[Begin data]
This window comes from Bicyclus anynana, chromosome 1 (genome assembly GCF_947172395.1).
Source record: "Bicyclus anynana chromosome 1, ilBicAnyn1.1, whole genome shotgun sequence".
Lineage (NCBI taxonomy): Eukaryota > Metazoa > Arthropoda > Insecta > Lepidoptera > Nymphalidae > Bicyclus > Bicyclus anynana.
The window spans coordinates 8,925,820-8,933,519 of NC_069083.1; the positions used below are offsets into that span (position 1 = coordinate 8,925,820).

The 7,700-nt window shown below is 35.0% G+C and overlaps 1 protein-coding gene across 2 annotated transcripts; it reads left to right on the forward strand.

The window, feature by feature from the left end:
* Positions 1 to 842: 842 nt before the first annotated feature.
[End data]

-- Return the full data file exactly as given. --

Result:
This window comes from Bicyclus anynana, chromosome 1 (genome assembly GCF_947172395.1).
Source record: "Bicyclus anynana chromosome 1, ilBicAnyn1.1, whole genome shotgun sequence".
Lineage (NCBI taxonomy): Eukaryota > Metazoa > Arthropoda > Insecta > Lepidoptera > Nymphalidae > Bicyclus > Bicyclus anynana.
The window spans coordinates 8,925,820-8,933,519 of NC_069083.1; the positions used below are offsets into that span (position 1 = coordinate 8,925,820).

The 7,700-nt window shown below is 35.0% G+C and overlaps 1 protein-coding gene across 2 annotated transcripts; it reads left to right on the forward strand.

The window, feature by feature from the left end:
* Positions 1 to 842: 842 nt before the first annotated feature.